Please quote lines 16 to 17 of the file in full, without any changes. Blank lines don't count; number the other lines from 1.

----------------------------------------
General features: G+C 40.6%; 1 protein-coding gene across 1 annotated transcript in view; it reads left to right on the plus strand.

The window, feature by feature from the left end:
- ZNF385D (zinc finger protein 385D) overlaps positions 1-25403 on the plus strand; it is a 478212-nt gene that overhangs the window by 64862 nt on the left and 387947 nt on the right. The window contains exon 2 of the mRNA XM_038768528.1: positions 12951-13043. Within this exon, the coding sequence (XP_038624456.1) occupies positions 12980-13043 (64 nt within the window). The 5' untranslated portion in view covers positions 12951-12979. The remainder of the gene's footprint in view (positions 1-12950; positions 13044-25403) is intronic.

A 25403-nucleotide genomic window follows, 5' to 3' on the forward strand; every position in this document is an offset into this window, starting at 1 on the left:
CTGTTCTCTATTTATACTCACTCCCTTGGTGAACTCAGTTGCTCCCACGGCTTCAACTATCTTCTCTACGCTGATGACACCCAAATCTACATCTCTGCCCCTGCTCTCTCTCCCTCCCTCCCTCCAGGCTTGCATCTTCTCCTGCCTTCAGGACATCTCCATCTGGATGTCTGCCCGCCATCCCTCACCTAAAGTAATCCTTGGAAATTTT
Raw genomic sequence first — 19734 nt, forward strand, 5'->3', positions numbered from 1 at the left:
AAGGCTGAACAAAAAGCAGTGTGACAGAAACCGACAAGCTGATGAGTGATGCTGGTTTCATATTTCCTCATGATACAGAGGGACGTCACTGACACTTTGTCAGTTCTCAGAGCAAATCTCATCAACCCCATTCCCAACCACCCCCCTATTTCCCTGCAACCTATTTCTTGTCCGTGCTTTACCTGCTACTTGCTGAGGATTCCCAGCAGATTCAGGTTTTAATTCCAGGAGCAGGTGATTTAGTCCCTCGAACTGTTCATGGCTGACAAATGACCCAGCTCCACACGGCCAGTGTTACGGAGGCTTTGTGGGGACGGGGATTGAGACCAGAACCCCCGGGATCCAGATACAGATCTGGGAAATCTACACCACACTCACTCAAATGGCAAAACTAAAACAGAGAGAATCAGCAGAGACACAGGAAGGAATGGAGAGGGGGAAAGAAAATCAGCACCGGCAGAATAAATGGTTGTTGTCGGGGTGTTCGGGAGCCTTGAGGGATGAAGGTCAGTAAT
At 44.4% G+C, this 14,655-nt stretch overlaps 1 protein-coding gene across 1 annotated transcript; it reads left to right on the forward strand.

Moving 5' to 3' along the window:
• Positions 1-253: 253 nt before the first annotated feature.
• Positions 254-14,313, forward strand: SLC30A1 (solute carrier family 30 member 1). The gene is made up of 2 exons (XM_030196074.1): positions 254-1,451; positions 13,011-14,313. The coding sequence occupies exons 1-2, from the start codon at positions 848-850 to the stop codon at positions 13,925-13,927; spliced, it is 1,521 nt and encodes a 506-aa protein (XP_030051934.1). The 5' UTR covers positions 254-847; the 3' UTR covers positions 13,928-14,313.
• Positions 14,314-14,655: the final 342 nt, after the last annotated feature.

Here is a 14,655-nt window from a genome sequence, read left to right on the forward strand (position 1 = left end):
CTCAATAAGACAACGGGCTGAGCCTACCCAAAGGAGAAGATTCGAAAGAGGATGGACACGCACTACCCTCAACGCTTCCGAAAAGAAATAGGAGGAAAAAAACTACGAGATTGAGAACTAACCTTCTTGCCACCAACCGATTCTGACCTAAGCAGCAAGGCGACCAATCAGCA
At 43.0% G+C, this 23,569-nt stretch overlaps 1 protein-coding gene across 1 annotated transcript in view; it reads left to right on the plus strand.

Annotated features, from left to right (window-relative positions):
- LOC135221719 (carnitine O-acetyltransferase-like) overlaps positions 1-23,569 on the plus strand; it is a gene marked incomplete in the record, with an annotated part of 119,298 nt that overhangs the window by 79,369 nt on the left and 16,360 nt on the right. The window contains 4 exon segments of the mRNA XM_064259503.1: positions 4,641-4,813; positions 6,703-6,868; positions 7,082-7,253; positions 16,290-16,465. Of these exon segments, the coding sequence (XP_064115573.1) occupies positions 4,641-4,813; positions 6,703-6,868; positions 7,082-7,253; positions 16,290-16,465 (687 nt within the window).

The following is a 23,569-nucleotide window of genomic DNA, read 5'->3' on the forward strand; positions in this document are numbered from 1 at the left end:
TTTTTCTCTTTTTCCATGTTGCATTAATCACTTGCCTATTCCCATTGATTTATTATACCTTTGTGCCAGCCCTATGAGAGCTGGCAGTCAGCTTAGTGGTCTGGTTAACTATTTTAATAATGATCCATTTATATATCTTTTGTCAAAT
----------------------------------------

Annotated features, from left to right (window-relative positions):
- LOC135221719 (carnitine O-acetyltransferase-like) overlaps positions 1-23,569 on the plus strand; it is a gene marked incomplete in the record, with an annotated part of 119,298 nt that overhangs the window by 79,369 nt on the left and 16,360 nt on the right. The window contains 4 exon segments of the mRNA XM_064259503.1: positions 4,641-4,813; positions 6,703-6,868; positions 7,082-7,253; positions 16,290-16,465. Of these exon segments, the coding sequence (XP_064115573.1) occupies positions 4,641-4,813; positions 6,703-6,868; positions 7,082-7,253; positions 16,290-16,465 (687 nt within the window).